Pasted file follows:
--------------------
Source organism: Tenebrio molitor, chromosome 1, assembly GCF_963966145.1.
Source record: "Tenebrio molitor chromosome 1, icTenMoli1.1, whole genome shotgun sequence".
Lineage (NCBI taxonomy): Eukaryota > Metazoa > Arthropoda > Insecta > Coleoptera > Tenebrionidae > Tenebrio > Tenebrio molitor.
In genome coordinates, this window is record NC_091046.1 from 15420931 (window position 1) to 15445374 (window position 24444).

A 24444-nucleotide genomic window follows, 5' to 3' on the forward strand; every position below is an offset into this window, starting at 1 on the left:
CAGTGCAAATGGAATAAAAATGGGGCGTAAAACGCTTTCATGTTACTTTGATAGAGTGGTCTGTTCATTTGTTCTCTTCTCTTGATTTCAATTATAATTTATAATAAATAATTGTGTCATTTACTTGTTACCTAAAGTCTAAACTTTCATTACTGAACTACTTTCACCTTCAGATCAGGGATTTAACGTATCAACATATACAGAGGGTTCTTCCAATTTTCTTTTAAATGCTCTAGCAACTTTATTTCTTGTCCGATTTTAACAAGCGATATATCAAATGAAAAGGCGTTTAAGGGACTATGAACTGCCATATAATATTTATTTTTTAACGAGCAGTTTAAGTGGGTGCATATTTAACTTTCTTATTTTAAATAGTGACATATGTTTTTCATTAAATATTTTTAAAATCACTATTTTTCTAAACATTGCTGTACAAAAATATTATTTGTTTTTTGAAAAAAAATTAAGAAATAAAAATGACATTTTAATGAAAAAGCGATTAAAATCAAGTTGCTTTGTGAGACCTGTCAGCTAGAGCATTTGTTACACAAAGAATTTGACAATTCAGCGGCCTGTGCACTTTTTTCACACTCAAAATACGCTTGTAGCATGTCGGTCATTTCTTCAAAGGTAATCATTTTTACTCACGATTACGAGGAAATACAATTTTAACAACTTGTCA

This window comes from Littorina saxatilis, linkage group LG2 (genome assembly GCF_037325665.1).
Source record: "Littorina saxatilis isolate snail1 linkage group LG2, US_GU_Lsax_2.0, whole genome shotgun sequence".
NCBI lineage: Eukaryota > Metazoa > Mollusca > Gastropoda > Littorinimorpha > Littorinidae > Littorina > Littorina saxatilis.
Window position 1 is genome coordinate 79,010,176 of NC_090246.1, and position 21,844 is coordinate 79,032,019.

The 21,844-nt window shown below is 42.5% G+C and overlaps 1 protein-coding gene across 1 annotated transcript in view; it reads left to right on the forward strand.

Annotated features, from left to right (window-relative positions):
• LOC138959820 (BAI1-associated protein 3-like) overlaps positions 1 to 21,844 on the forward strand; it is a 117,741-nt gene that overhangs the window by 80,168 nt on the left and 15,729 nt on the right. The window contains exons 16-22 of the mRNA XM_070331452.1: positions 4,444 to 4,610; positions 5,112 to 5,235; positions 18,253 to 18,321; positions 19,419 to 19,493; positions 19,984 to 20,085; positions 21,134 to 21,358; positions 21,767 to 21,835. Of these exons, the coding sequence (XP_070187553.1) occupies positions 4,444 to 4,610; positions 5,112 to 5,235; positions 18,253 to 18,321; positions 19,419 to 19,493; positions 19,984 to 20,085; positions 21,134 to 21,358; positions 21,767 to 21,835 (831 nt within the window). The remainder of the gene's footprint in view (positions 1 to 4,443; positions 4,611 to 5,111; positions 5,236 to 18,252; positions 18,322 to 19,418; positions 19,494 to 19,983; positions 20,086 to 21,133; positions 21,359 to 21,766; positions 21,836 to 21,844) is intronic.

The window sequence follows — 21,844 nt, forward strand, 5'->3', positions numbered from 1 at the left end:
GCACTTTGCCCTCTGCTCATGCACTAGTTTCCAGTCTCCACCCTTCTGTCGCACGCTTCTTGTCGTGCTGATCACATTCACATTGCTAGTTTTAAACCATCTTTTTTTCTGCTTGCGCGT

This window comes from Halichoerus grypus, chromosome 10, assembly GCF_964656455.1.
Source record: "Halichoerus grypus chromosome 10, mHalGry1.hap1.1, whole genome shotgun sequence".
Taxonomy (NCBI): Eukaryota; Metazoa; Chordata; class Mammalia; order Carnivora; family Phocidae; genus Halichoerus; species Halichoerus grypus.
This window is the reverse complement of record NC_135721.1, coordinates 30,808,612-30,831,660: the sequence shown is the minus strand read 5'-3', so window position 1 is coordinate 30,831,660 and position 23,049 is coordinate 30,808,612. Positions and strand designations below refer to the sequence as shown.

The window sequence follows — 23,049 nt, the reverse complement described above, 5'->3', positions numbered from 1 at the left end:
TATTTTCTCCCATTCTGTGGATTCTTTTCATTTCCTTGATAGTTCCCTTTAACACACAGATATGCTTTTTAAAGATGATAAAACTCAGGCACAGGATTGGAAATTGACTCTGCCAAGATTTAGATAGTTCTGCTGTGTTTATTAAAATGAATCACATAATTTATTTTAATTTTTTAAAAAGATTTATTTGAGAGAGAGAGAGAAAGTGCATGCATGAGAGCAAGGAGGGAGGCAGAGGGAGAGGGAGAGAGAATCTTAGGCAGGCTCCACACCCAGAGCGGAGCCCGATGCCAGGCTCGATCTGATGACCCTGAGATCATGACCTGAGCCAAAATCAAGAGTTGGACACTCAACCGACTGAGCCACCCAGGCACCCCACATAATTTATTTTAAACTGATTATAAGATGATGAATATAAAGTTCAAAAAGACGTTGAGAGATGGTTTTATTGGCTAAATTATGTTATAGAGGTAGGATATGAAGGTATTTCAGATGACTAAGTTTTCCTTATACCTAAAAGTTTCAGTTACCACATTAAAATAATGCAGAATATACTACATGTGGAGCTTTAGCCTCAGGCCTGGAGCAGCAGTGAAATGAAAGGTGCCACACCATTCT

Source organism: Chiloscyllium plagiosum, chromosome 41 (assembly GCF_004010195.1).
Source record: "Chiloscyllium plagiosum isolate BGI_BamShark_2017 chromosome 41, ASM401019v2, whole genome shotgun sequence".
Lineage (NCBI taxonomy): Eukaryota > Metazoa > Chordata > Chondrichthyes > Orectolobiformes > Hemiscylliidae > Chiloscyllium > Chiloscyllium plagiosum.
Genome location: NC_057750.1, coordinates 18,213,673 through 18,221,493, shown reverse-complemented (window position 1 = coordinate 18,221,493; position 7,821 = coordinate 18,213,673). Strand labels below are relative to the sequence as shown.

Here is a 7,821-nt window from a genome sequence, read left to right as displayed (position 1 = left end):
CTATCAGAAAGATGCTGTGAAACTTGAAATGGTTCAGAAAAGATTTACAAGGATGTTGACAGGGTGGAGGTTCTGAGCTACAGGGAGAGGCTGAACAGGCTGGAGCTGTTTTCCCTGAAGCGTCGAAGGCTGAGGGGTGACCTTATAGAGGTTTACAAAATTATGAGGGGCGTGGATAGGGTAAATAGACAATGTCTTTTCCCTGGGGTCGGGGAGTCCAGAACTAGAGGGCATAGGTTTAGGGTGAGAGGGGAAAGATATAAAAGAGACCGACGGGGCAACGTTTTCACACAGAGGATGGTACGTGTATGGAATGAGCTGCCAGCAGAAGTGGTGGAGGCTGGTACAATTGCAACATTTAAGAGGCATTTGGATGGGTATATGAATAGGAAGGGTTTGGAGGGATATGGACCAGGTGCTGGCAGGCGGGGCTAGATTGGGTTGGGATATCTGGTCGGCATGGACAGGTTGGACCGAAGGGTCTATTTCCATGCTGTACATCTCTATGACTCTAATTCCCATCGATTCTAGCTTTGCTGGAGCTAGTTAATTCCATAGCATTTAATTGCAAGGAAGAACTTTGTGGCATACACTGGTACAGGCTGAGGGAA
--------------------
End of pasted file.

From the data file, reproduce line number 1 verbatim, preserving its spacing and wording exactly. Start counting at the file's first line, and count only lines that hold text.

Source organism: Tenebrio molitor, chromosome 1, assembly GCF_963966145.1.